As an aside, my son owns an SP-9 preamp, which is of similar vintage. Kal sent me a kit of parts that he recommended replacing. The local ARC service tech did the job. All in, less than $100.

Btw, per the ARCDB site, your tube compliment is:

(2) 6DJ8, (5) 7044, (2 matched pairs) 6550, (1) 6550, (1) 12AT7

If you check back with Kal, ask him if any other tubes should be replaced.

It has been my experience that my ARC gear sounds best with fresh tubes. I follow ARC recommendtions and have never looked back. Didn't have to. ARC gear is great stuff.

Let us know what you decide to do.

After considerable effort on the amps, including all tubes and caps, I think the problem is actually my conrad-johnson PV11 preamp. Once it gets warm, after about one to two hours, the heartbeat begins, now in both channels, volume independent (and it kills most of whatever is playing). If I kill the preamp, the thumping stops. When I turn back on the preamp, all is good for a few to ten or fifteen minutes, depending on how long it has been off, then the thumping comes back.

Tubes have all been tested. It was supposedly newly recapped when I bought it here a year or two ago. It did use to have more breathing room - could it just be something getting hot? What?

Run the amp without turning the C/J on, but leave it connected to the amp, and see if it motorboats. If after the 15-20 mins. the amp remains fine, it's not the amp.
The only other thing it may be is the coupling caps in the C/J are leaking DC voltage causing it to destabilize the M100's. It's also possible a regulated power supply in the C/J or caps in the C/J are defective. How old is your C/J preamp??
Thank you for the reply.

The amps do not motorboat with the preamp turned off. Preamp is from the 80s, but in 2010, the tube sockets, all filter and coupling caps, all tubes, and the power supply (upgraded to Hexfred) were all replaced. With my previous c-j amps, there was no motorboating. I am beginning to wonder if it is an incompatibility.
Not really...Looking at it on a scope but it could also be a faulty filter cap as well. I would suggest having a tech you trust look at it. If that preamp has a tube rectifier in it, make sure the tube is functioning and if need be replace it.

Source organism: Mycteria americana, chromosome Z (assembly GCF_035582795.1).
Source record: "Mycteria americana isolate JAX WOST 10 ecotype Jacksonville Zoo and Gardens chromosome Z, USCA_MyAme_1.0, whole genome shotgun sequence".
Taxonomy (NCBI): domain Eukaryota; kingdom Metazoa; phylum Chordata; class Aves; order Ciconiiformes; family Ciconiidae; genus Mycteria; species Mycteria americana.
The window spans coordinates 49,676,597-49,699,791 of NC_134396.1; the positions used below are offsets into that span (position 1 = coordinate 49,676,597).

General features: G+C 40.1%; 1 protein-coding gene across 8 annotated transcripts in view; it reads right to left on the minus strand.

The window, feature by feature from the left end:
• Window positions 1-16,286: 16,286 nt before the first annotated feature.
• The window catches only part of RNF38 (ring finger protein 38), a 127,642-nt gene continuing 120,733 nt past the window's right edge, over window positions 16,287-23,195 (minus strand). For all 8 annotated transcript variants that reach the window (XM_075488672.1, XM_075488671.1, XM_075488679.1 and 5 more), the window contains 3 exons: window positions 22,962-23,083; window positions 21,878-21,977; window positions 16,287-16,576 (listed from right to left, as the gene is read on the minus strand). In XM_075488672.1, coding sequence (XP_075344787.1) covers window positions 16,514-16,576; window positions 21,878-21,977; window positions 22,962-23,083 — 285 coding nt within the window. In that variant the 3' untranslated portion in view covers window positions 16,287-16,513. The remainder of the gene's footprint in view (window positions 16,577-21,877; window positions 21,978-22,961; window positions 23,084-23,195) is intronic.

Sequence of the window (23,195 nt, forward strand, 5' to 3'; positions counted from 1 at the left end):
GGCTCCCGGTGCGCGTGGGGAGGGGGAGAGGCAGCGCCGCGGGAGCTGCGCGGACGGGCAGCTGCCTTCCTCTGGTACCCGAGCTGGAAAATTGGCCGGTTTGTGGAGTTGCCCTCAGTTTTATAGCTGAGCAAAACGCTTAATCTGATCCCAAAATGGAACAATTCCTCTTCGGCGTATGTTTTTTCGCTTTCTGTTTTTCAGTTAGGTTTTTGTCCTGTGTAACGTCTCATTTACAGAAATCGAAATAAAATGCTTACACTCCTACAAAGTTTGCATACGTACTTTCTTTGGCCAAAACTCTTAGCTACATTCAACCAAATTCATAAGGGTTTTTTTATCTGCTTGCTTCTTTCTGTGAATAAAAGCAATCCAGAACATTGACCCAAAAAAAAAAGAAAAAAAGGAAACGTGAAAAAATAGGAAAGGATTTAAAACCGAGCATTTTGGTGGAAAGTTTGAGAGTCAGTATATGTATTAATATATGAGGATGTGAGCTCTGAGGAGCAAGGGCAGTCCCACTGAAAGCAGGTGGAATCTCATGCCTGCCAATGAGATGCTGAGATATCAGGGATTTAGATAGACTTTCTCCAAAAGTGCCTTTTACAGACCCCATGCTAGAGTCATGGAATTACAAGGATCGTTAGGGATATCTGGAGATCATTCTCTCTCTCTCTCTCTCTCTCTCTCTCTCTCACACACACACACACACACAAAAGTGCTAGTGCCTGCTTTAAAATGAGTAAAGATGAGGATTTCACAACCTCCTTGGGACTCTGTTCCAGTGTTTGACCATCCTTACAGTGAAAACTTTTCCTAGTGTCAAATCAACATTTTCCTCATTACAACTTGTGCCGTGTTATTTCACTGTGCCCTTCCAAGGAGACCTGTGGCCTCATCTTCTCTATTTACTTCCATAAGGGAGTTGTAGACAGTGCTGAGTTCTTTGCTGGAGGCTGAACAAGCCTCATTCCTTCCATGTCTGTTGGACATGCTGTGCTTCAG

Thanks. I gave up and took it to a "guy." He is finding all kinds of problems, mostly poor workmanship by prior repair attempts. The person who owned it before me spent $1,000 on shoddy work. And it was not local, so he paid shipping too. I befuddles me why he would not just have shipped it to c-j and had it done right (and probably for less). It is so modified now c-j told me they would not touch it. But my guy is good (did fantastic work on my McIntosh MR-67), so I have high confidence.
Yup I have an ARC SP-10 that's been modified and the work was simply awful. It's taken me forever to find all the problems wrong with it but I think I'm finally in the home stretch.
Everything appears to be working correctly now. My guy had to replace caps which had the wrong ones installed, replace tubes which were the wrong tubes, re-solder throughout, re-wire the volume control which had been hacked, and do some rewiring on the power supply/ground. I had the specs, so he redid everything to spec. And now everything works.

He described ARCs in general as great sounding but running on the ragged edge - so innovative and creative that they sometimes pushed the envelope a bit too far, often to the detriment of longevity.